Tim Hoyle, CFA, Co-Chief Investment Officer

In light of the COVID-19 pandemic and the impact of safety precautions on businesses, we anticipate the economic data during the second quarter will be as bad as any of us have ever seen. Credit Suisse predicts a second quarter decline in Gross Domestic Product of 33%. The St. Louis Federal Reserve placed unemployment estimates over 30% during the coming weeks. As we face the full brunt of the pandemic, the nation is bracing for greater numbers of COVID related fatalities. But, investing is about the future, not the present.

In the future, we are confident American businesses will return to growth and come back stronger. The question is when and where will the economy and stocks find their bottom, and when will the health crisis peak? Obviously, we can’t see the future, but we can make some well-informed guesses based on the latest scientific projections.

The Institute for Health Metrics and Evaluation currently projects reported COVID-19 U.S. fatalities to peak during the final weeks of April. This assumes compliance with current social distancing restrictions through May 1st. While these are merely projections, every day we gather more data to allow the projections to become more accurate. If in fact current projections prevail, we see the future as such:

  • The economy will start to get back to work in mid-May, but it will be many months before the entire workforce is engaged and working full-time.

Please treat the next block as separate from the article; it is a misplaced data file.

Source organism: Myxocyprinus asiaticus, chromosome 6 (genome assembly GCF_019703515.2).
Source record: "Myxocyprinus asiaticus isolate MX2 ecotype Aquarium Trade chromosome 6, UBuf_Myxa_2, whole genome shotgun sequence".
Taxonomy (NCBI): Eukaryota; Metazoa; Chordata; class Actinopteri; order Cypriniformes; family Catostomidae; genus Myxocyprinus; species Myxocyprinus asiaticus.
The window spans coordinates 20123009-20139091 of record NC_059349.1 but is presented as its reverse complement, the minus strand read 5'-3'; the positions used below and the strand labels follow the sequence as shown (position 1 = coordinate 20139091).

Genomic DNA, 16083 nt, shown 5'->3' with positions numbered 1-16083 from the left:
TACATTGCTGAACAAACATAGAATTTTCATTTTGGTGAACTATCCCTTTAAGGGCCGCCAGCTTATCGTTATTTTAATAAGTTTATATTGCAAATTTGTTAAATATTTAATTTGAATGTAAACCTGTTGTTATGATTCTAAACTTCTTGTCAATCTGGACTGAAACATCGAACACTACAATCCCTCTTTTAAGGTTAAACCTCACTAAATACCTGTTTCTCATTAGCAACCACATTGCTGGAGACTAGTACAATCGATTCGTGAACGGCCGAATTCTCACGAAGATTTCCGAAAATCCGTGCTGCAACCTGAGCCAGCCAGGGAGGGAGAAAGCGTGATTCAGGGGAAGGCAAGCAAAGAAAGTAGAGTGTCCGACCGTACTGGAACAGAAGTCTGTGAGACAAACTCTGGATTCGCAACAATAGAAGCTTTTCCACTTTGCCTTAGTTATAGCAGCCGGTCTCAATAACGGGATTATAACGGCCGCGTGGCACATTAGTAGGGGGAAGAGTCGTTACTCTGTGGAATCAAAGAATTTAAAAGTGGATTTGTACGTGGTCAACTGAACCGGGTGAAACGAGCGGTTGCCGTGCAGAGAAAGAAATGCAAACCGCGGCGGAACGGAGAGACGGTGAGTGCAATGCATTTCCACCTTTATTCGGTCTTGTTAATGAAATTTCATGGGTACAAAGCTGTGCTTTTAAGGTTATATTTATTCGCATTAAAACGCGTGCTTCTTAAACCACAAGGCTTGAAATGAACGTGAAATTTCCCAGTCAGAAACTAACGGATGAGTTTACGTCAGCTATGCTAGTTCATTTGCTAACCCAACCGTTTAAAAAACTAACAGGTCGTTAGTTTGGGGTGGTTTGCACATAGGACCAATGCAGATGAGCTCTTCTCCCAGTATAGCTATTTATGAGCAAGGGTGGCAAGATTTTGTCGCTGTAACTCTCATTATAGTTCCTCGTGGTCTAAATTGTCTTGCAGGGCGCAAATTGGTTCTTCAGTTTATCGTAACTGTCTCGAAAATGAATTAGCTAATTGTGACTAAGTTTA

• Economic and corporate data will prove virtually meaningless to financial markets. For the first time in history, asset prices are being dictated by health data.
  • Third quarter GDP growth will rebound, but economic activity will still show year-over-year declines through the end of 2020.
  • We will see depression-level unemployment, meanwhile government intervention drastically reduces the probability of depression. The Great Depression was exacerbated by higher taxes, more regulation, higher interest rates, and all-out trade wars. Current policy makers have made no such mistakes.
  • The economy does not appear ready to bounce back as quickly as we thought a few weeks ago. There will likely be a significant and lengthy healing process.
  • The probabilities for a fourth stimulus bill are high. Budget deficits matter less now than ever.
  • Small businesses will likely be kept afloat through government assistance, while large corporations will be more reluctant to rely on government funding.
  • Corporate buybacks will probably cease in most industries for at least two years, and many corporations will be reassessing their dividend policies near-term.
  • The market may retest the lows of March 23, but if health data does not get worse than current projections, those lows could prove to hold.
  • Pandemics often occur in waves, which could provide another catalyst for markets to test the recent lows later this year. If a second wave does occur, we anticipate lessons learned during the past month will inform an improved national response. Also, every day we are closer to both a vaccine and proven treatment protocols.